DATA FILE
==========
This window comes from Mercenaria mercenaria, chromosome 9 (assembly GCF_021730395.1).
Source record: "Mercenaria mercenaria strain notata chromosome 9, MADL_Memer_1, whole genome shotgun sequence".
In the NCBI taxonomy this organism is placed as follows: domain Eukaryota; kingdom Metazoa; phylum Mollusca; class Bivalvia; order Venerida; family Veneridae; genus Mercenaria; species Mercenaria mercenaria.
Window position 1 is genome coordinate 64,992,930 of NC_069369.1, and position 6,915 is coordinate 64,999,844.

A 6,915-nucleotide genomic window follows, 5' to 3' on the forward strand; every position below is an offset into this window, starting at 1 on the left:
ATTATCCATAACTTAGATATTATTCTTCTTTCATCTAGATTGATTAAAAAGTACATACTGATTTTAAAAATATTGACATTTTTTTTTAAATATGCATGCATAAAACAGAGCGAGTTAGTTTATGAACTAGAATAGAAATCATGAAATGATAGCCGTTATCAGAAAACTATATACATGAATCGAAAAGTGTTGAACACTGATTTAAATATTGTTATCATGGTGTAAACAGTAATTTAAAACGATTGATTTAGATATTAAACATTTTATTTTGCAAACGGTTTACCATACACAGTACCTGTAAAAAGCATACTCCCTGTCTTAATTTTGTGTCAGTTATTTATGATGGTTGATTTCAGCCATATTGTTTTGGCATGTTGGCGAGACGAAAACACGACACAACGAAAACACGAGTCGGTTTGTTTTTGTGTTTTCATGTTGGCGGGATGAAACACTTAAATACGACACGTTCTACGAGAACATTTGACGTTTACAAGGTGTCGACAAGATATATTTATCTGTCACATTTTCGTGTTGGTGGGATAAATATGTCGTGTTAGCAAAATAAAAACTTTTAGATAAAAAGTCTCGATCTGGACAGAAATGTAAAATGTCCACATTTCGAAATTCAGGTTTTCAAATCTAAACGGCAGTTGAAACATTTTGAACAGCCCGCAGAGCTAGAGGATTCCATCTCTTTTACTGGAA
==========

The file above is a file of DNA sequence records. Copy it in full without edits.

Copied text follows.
This window comes from Mercenaria mercenaria, chromosome 9 (assembly GCF_021730395.1).
Source record: "Mercenaria mercenaria strain notata chromosome 9, MADL_Memer_1, whole genome shotgun sequence".
In the NCBI taxonomy this organism is placed as follows: domain Eukaryota; kingdom Metazoa; phylum Mollusca; class Bivalvia; order Venerida; family Veneridae; genus Mercenaria; species Mercenaria mercenaria.
Window position 1 is genome coordinate 64,992,930 of NC_069369.1, and position 6,915 is coordinate 64,999,844.

A 6,915-nucleotide genomic window follows, 5' to 3' on the forward strand; every position below is an offset into this window, starting at 1 on the left:
ATTATCCATAACTTAGATATTATTCTTCTTTCATCTAGATTGATTAAAAAGTACATACTGATTTTAAAAATATTGACATTTTTTTTTAAATATGCATGCATAAAACAGAGCGAGTTAGTTTATGAACTAGAATAGAAATCATGAAATGATAGCCGTTATCAGAAAACTATATACATGAATCGAAAAGTGTTGAACACTGATTTAAATATTGTTATCATGGTGTAAACAGTAATTTAAAACGATTGATTTAGATATTAAACATTTTATTTTGCAAACGGTTTACCATACACAGTACCTGTAAAAAGCATACTCCCTGTCTTAATTTTGTGTCAGTTATTTATGATGGTTGATTTCAGCCATATTGTTTTGGCATGTTGGCGAGACGAAAACACGACACAACGAAAACACGAGTCGGTTTGTTTTTGTGTTTTCATGTTGGCGGGATGAAACACTTAAATACGACACGTTCTACGAGAACATTTGACGTTTACAAGGTGTCGACAAGATATATTTATCTGTCACATTTTCGTGTTGGTGGGATAAATATGTCGTGTTAGCAAAATAAAAACTTTTAGATAAAAAGTCTCGATCTGGACAGAAATGTAAAATGTCCACATTTCGAAATTCAGGTTTTCAAATCTAAACGGCAGTTGAAACATTTTGAACAGCCCGCAGAGCTAGAGGATTCCATCTCTTTTACTGGAA